I’m excited about a new course I’ve embarked upon. I’ll be steeped in the world of the Catechesis of the Good Shepherd for the next year, spanning many Saturdays just like this past one, so I can eventually work with children in our church.

Moving backwards. Friday. I made rosemary rolls. The kids were begging for them.

So, now, back to Saturday. I decided to pack two sandwiches (using the rosemary rolls) for my day at the course. I only live a little over two miles from the church where the class is held–a perfect distance for both getting exercise and having time to gear up, and wind down before and after the session. Since homeless seem to line State Street (the road I was to walk on), whether it’s uptown, or downtown, or mid-town, I thought an extra sandwich was exactly what needed to be in my bag.

And wouldn’t you know, half way there a woman was sitting on a bus stop. No shopping cart, or load of things to tug about, but her coarse, sunburned skin, the bloated and bandaged legs, and the way she looked tired, almost done, gave her away. I guessed food might be welcome.

I crossed over and dug into my bag, pulling out the roll stuffed with cheese. I made an extra sandwich today, would you like it?

She stared. Not at me, but past me. 

I knew I’d be coming downtown and thought I might just bring an extra sandwich, just in case.

Won’t you want it? she asked in a high, sweet voice. She looked at me this time.

No, it’s an extra. My name’s Jane, by the way, what’s yours?

Emily. But might YOU want it?

No, I have one for myself.

Emily. Her eyes were bright blue, highlighted by the bloodshot red that surrounded them.

She took the sandwich and I smiled and told her I was on my way to a course and better keep walking. We said goodbye.

I made it fifty more steps, to the corner, and started to cry.

Her sunburned skin. Her leg, swollen and wrapped. Yet. She wondered whether I would have enough food for lunch. Ha! Enough. I have enough of everything. Of food, and warmth, and clothes, and books, and baking pots, and gardening tools, and figs coming off the tree, and friends, and… love. And all morning, while focusing on learning how to serve children, I just kept thinking about Emily. About her childhood, about her road that must have been filled with many zigzags, and probably is still swerving.

Over the last few weeks I’ve been slowly reading Lewis’ A Grief Observed. Have you read it? What a powerful account of love, of the loss of a beloved, of a shaking of one’s faith. This passage shouted at me–Lewis is describing how the faith he believed he had while things were good was revealed to be weak once tested:

Of course it is different when the thing happens to oneself, not to others, and in reality, not in imagination. Yes; but should it, for a sane man, make such a difference as this? No. And it wouldn’t for a man whose faith had been real faith and whose concern for other people’s sorrows had been real concern. The case is too plain. If my house has collapsed at one blow, that is because it was a house of cards.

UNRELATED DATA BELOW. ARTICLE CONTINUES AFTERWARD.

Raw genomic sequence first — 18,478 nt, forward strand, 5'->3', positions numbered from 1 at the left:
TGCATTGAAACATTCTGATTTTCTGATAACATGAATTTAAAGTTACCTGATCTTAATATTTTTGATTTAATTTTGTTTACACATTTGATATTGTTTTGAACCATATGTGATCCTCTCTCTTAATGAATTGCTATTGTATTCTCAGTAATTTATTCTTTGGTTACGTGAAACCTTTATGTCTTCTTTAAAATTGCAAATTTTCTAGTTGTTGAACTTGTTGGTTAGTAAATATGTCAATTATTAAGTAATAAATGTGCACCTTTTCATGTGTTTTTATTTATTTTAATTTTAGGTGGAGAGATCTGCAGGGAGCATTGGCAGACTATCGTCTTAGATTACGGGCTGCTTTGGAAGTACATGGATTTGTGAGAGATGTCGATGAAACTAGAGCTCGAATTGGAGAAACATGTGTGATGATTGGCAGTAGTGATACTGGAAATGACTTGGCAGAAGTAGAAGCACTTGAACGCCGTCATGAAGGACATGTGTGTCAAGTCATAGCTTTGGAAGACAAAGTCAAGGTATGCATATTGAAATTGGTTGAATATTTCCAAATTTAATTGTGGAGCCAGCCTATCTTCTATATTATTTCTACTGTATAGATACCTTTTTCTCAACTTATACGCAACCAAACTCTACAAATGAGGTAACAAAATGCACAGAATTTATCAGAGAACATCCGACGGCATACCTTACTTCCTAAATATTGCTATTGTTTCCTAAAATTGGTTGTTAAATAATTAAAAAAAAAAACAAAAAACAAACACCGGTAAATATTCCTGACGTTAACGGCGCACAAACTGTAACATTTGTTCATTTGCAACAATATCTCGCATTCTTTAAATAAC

I don’t really believe that Lewis ultimately had built a house of cards with his faith in God, he was thick in the midst of his mourning when he wrote those words. But he uncovered a basic truth that I felt while walking away from Emily. I have never been homeless or lacking. I have never been broken, betrayed, battered or cast aside. My concern for other people’s sorrows is superficial and ultimately fits my schedule. And until I am placed in their position, all I can do is keep offering sandwiches and a smile, with no pretense that I am saving the world.

Hopefully I am saving myself, one tiny crumb at a time.
Pray for me!


10 thoughts on “Emily

  1. Jane,
    Thanks for the profound words of daily experience. I hope God blesses you with the catechesis and all that Sofia Cavaletti had in mind when she started on her road following in Maria Montessori’s steps. It is THE most sacred path towards the spiritual needs of children.

  2. What a courageous post and thing to do. It’s hard to confront the gulf between our professed faith and our real inner trust (or lack thereof). I’d say that blaming yourself isn’t what Jesus would want you to do, though. You saw Emily’s humanity. Bless you!

  3. You explained that extremely well. It touched a truth inside me. We think we’re Christians when we help someone – but really, we’re just “being” Christian. Made me wonder, in my fortunate life, how real is my faith and my concern for others. Must try to do better:-)

  4. Yes, Jane, that is just the message I needed to hear. A few nights ago we went to a gathering of people who have a heart for “friends without homes” (a different way to say “homeless”) and the horrifying realization I came home with is that I have such a hard heart that does not really want to enter into their real pain. It’s much more comfortable to be distant and turn a blind eye. I have been praying for God’s mercy on me and His forgiveness, and asking the saints to pray for me (so many of them gave their lives for the poor and homeless). I have a long road here ahead of me. Please pray for me as you walk this road yourself. Thank you for sharing. I love you.

    • Love you too, Miss Carla… I can tell you that your heart is not hard. I know you! There may be places inside of our hearts that are still dark and full of closed doors, but thankfully we all have patches of light shining in there. If we didn’t we would shrivel up and decay and slip back into the earth–or people near us would weary of our gloom and cast us into the wide ocean! Let’s keeping working to make more and more space for that burning, beautiful light–which brings life and love to the very air and elements around us…

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